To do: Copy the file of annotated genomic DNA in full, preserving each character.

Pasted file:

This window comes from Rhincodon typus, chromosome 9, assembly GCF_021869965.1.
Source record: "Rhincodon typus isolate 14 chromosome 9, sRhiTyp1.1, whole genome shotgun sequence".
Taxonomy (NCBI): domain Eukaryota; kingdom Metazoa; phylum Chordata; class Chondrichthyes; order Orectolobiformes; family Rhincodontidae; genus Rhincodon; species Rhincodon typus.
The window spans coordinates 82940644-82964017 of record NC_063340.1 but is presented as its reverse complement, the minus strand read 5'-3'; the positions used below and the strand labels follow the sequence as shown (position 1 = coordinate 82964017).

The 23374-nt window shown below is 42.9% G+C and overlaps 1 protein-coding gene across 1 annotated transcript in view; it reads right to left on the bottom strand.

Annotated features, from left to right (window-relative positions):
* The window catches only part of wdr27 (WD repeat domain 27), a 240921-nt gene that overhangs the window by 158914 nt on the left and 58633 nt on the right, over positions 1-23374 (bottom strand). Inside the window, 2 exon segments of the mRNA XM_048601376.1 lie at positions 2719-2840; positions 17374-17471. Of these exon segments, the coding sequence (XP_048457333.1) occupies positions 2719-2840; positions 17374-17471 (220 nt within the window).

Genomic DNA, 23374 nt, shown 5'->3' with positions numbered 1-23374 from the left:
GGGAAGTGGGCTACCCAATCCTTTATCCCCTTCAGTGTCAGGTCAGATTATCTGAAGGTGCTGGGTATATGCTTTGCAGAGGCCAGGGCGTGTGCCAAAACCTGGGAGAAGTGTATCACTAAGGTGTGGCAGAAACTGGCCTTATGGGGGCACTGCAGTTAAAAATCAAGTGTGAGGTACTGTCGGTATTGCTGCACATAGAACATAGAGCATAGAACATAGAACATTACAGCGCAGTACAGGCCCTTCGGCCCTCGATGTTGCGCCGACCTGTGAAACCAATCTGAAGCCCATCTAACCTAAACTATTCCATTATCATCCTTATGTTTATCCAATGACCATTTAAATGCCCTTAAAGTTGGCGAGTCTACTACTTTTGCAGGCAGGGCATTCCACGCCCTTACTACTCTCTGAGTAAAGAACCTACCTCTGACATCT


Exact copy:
This window comes from Rhincodon typus, chromosome 9, assembly GCF_021869965.1.
Source record: "Rhincodon typus isolate 14 chromosome 9, sRhiTyp1.1, whole genome shotgun sequence".
Taxonomy (NCBI): domain Eukaryota; kingdom Metazoa; phylum Chordata; class Chondrichthyes; order Orectolobiformes; family Rhincodontidae; genus Rhincodon; species Rhincodon typus.
The window spans coordinates 82940644-82964017 of record NC_063340.1 but is presented as its reverse complement, the minus strand read 5'-3'; the positions used below and the strand labels follow the sequence as shown (position 1 = coordinate 82964017).

The 23374-nt window shown below is 42.9% G+C and overlaps 1 protein-coding gene across 1 annotated transcript in view; it reads right to left on the bottom strand.

Annotated features, from left to right (window-relative positions):
* The window catches only part of wdr27 (WD repeat domain 27), a 240921-nt gene that overhangs the window by 158914 nt on the left and 58633 nt on the right, over positions 1-23374 (bottom strand). Inside the window, 2 exon segments of the mRNA XM_048601376.1 lie at positions 2719-2840; positions 17374-17471. Of these exon segments, the coding sequence (XP_048457333.1) occupies positions 2719-2840; positions 17374-17471 (220 nt within the window).

Genomic DNA, 23374 nt, shown 5'->3' with positions numbered 1-23374 from the left:
GGGAAGTGGGCTACCCAATCCTTTATCCCCTTCAGTGTCAGGTCAGATTATCTGAAGGTGCTGGGTATATGCTTTGCAGAGGCCAGGGCGTGTGCCAAAACCTGGGAGAAGTGTATCACTAAGGTGTGGCAGAAACTGGCCTTATGGGGGCACTGCAGTTAAAAATCAAGTGTGAGGTACTGTCGGTATTGCTGCACATAGAACATAGAGCATAGAACATAGAACATTACAGCGCAGTACAGGCCCTTCGGCCCTCGATGTTGCGCCGACCTGTGAAACCAATCTGAAGCCCATCTAACCTAAACTATTCCATTATCATCCTTATGTTTATCCAATGACCATTTAAATGCCCTTAAAGTTGGCGAGTCTACTACTTTTGCAGGCAGGGCATTCCACGCCCTTACTACTCTCTGAGTAAAGAACCTACCTCTGACATCT